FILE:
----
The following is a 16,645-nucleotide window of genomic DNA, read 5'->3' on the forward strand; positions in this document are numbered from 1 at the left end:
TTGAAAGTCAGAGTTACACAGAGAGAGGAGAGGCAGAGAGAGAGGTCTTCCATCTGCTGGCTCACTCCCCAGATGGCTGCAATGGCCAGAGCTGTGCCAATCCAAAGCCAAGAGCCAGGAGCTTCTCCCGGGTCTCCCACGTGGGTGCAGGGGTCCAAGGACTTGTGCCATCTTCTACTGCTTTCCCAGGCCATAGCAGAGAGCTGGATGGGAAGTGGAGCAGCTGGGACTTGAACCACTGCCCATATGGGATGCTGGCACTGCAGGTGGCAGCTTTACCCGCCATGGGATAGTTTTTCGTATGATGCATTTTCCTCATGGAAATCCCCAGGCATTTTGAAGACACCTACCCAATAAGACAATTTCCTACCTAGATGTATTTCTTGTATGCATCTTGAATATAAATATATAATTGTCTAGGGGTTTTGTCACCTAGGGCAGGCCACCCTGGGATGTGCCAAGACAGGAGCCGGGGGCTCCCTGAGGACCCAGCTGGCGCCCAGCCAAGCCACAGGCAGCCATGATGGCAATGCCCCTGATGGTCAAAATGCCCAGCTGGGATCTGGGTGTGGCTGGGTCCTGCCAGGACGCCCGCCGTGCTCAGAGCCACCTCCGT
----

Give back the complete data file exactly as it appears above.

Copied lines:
The following is a 16,645-nucleotide window of genomic DNA, read 5'->3' on the forward strand; positions in this document are numbered from 1 at the left end:
TTGAAAGTCAGAGTTACACAGAGAGAGGAGAGGCAGAGAGAGAGGTCTTCCATCTGCTGGCTCACTCCCCAGATGGCTGCAATGGCCAGAGCTGTGCCAATCCAAAGCCAAGAGCCAGGAGCTTCTCCCGGGTCTCCCACGTGGGTGCAGGGGTCCAAGGACTTGTGCCATCTTCTACTGCTTTCCCAGGCCATAGCAGAGAGCTGGATGGGAAGTGGAGCAGCTGGGACTTGAACCACTGCCCATATGGGATGCTGGCACTGCAGGTGGCAGCTTTACCCGCCATGGGATAGTTTTTCGTATGATGCATTTTCCTCATGGAAATCCCCAGGCATTTTGAAGACACCTACCCAATAAGACAATTTCCTACCTAGATGTATTTCTTGTATGCATCTTGAATATAAATATATAATTGTCTAGGGGTTTTGTCACCTAGGGCAGGCCACCCTGGGATGTGCCAAGACAGGAGCCGGGGGCTCCCTGAGGACCCAGCTGGCGCCCAGCCAAGCCACAGGCAGCCATGATGGCAATGCCCCTGATGGTCAAAATGCCCAGCTGGGATCTGGGTGTGGCTGGGTCCTGCCAGGACGCCCGCCGTGCTCAGAGCCACCTCCGT